Paul even arranged for Roel to come out and play ice hockey with his Sunday pickup league. I can’t remember when I last laughed so hard and I don’t think Roel could remember when he was last so sore!

Kim, Roel & me @ Chateau des Charmes
 Kim and Paul know how much we love wine and enjoy “wine tourism” so we also spent a good amount of time tasting through the local wineries together. We knew that this region of Canada was famous for its ice wines, but we were pleasantly surprised over and
Mmmmm... ice wine :)
over by how excellent some of the table wines were… particularly the Cab Francs and Baco Noirs. Since we had some time on our hands, Roel and I offered to volunteer at one of the wineries whose vintage had just begin, so that we could get some experience on the sorting table. Sorting grapes is not common in Australia, so we’ve never had the opportunity to do this. Of course, we were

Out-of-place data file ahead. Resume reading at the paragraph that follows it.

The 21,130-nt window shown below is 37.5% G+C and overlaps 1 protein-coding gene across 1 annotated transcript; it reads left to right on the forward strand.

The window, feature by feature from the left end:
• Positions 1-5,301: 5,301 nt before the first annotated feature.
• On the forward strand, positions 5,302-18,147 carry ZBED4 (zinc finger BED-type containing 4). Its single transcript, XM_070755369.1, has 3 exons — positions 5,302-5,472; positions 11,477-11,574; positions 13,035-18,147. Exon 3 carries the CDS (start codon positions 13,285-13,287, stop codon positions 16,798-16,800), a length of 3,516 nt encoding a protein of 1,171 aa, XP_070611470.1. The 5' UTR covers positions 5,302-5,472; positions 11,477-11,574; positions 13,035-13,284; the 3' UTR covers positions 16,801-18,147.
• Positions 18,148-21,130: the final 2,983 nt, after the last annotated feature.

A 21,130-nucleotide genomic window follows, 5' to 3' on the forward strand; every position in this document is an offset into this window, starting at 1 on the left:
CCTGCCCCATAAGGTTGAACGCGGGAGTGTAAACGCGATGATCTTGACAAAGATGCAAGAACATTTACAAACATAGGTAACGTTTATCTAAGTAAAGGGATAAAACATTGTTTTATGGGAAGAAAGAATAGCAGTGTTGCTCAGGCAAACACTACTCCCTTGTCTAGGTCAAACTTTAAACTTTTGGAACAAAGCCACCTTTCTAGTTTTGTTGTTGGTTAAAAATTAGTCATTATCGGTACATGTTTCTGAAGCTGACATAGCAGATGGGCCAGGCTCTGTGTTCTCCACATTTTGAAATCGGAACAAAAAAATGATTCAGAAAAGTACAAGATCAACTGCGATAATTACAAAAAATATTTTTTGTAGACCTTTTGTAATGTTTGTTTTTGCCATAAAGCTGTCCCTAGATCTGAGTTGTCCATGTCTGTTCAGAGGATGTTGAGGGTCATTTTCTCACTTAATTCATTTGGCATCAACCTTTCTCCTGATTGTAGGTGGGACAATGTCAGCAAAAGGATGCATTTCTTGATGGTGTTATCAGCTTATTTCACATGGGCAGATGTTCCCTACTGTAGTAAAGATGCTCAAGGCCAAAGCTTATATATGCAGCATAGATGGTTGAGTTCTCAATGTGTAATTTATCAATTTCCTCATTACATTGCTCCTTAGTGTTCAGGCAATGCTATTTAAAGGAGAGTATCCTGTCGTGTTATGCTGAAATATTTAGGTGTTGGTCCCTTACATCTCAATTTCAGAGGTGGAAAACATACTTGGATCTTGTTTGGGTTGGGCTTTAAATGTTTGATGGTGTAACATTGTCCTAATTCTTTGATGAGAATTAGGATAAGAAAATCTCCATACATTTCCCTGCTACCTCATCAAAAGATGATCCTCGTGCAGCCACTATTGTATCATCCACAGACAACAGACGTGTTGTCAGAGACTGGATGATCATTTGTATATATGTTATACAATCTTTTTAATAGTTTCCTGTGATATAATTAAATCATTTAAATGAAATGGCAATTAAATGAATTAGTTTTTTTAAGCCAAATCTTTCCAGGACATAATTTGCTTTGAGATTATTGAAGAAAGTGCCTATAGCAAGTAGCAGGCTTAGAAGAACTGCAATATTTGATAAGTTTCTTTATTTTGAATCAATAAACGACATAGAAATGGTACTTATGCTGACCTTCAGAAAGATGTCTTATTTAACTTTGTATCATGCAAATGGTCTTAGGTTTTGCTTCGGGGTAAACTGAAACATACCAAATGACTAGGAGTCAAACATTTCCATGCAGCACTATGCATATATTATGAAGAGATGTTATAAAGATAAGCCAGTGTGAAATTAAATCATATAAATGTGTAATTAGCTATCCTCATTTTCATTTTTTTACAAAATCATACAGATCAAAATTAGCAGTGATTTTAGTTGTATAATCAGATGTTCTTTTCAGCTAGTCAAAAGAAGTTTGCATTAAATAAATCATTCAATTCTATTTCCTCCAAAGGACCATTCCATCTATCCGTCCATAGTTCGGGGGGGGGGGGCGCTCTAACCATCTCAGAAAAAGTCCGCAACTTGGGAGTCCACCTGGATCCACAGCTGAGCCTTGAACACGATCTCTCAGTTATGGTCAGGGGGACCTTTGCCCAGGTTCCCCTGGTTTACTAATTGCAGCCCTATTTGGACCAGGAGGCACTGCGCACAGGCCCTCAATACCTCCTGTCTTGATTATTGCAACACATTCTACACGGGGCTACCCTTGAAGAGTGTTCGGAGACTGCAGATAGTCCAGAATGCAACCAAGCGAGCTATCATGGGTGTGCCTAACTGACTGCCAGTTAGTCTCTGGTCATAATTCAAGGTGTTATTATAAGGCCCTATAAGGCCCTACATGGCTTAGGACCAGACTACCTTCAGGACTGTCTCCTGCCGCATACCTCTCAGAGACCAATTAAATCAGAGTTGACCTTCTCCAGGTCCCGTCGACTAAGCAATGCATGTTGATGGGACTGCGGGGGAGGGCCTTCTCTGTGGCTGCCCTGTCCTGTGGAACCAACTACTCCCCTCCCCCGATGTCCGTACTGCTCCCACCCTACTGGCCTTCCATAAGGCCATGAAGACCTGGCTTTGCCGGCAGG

Volunteering on the sorting table
looking for nasty things we’d had experience with in the past: botrytis infected grapes and sour rot. But every few bins, we’d have to empty the juice trays beneath the sorting table and check for ladybugs. Yes, apparently these lovely little red and black bugs like grapes as much as we do, but just one of them can taint a thousand liters of wine, imparting to it a peanut-butter like aroma. Yuck. (And no, Dad, I'm not rolling in the dough now - we don't have working visas for Canada so we were only able to volunteer, but they did feed us well. : )

So anyway, while we’re “stuck” here in Canada, we’re finding different ways to make lemonade out of these lemons from US Immigration, or more appropriately, make wine out of grapes. It is still slightly distressing every time we see a weather report of chilly temperatures somewhere we’d like to visit in the States, or see friends excitedly post on Facebook about snowfall in Colorado. But for some reason, we aren’t meant to get into the States, just yet, and even if all of the reasons I just mentioned aren’t THE reason, we’re enjoying the delay and the immigration imposed rest.